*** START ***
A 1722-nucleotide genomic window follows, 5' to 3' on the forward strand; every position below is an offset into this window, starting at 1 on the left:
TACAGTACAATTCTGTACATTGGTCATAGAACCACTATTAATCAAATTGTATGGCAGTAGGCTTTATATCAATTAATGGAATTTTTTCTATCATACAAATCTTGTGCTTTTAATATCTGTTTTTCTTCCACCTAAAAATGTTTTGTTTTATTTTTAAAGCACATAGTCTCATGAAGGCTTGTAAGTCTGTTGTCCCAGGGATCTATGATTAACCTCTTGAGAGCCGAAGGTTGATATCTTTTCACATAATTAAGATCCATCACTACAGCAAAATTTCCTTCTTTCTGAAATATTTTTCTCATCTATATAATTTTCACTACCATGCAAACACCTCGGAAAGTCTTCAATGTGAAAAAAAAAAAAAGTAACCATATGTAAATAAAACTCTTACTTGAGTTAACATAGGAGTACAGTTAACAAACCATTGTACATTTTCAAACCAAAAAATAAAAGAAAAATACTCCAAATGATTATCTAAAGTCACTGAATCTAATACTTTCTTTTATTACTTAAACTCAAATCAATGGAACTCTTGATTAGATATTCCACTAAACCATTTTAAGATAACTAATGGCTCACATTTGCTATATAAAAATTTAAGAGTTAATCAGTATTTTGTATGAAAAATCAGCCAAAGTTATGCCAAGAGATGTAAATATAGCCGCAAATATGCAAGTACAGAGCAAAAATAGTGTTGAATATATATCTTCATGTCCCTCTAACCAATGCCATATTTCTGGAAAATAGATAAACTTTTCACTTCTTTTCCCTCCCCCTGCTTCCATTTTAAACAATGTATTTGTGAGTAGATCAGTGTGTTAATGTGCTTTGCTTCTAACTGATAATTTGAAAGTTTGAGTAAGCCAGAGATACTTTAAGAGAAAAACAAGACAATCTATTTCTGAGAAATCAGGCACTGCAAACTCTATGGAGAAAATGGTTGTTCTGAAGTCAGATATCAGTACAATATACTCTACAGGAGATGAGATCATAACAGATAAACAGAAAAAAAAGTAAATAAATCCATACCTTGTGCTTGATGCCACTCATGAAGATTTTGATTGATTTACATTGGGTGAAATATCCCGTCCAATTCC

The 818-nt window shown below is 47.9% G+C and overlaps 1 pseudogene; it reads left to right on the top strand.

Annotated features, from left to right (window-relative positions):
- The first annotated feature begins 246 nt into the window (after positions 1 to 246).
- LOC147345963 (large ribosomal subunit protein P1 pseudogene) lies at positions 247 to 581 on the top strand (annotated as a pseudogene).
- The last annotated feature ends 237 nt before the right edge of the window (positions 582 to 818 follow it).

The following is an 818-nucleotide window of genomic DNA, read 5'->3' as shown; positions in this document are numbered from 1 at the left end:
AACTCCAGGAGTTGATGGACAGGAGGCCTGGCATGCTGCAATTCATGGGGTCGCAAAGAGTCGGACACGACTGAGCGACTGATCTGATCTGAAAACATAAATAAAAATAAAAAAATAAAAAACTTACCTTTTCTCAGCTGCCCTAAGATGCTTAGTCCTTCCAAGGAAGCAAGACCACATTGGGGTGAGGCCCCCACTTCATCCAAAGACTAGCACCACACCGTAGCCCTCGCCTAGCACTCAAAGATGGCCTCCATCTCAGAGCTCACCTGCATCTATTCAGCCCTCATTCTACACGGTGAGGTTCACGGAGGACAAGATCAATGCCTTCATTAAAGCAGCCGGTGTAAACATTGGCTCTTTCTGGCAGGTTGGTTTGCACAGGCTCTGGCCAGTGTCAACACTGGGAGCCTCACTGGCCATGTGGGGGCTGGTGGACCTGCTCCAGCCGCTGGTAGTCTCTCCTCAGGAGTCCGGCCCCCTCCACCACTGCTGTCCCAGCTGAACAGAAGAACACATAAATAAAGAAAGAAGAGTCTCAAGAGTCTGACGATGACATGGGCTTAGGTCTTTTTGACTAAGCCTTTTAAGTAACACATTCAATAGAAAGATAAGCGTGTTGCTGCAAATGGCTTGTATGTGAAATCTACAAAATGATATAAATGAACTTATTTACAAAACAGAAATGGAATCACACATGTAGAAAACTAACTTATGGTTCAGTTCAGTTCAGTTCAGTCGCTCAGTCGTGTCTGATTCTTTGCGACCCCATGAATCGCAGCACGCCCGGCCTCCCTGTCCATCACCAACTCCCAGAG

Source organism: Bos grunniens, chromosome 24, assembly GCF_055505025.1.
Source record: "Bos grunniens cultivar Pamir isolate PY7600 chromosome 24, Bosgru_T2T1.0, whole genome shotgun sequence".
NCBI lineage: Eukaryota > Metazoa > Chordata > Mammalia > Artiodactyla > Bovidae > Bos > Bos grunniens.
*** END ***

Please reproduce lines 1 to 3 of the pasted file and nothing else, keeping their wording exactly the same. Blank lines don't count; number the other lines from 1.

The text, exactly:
A 1722-nucleotide genomic window follows, 5' to 3' on the forward strand; every position below is an offset into this window, starting at 1 on the left:
TACAGTACAATTCTGTACATTGGTCATAGAACCACTATTAATCAAATTGTATGGCAGTAGGCTTTATATCAATTAATGGAATTTTTTCTATCATACAAATCTTGTGCTTTTAATATCTGTTTTTCTTCCACCTAAAAATGTTTTGTTTTATTTTTAAAGCACATAGTCTCATGAAGGCTTGTAAGTCTGTTGTCCCAGGGATCTATGATTAACCTCTTGAGAGCCGAAGGTTGATATCTTTTCACATAATTAAGATCCATCACTACAGCAAAATTTCCTTCTTTCTGAAATATTTTTCTCATCTATATAATTTTCACTACCATGCAAACACCTCGGAAAGTCTTCAATGTGAAAAAAAAAAAAAGTAACCATATGTAAATAAAACTCTTACTTGAGTTAACATAGGAGTACAGTTAACAAACCATTGTACATTTTCAAACCAAAAAATAAAAGAAAAATACTCCAAATGATTATCTAAAGTCACTGAATCTAATACTTTCTTTTATTACTTAAACTCAAATCAATGGAACTCTTGATTAGATATTCCACTAAACCATTTTAAGATAACTAATGGCTCACATTTGCTATATAAAAATTTAAGAGTTAATCAGTATTTTGTATGAAAAATCAGCCAAAGTTATGCCAAGAGATGTAAATATAGCCGCAAATATGCAAGTACAGAGCAAAAATAGTGTTGAATATATATCTTCATGTCCCTCTAACCAATGCCATATTTCTGGAAAATAGATAAACTTTTCACTTCTTTTCCCTCCCCCTGCTTCCATTTTAAACAATGTATTTGTGAGTAGATCAGTGTGTTAATGTGCTTTGCTTCTAACTGATAATTTGAAAGTTTGAGTAAGCCAGAGATACTTTAAGAGAAAAACAAGACAATCTATTTCTGAGAAATCAGGCACTGCAAACTCTATGGAGAAAATGGTTGTTCTGAAGTCAGATATCAGTACAATATACTCTACAGGAGATGAGATCATAACAGATAAACAGAAAAAAAAGTAAATAAATCCATACCTTGTGCTTGATGCCACTCATGAAGATTTTGATTGATTTACATTGGGTGAAATATCCCGTCCAATTCC

The 818-nt window shown below is 47.9% G+C and overlaps 1 pseudogene; it reads left to right on the top strand.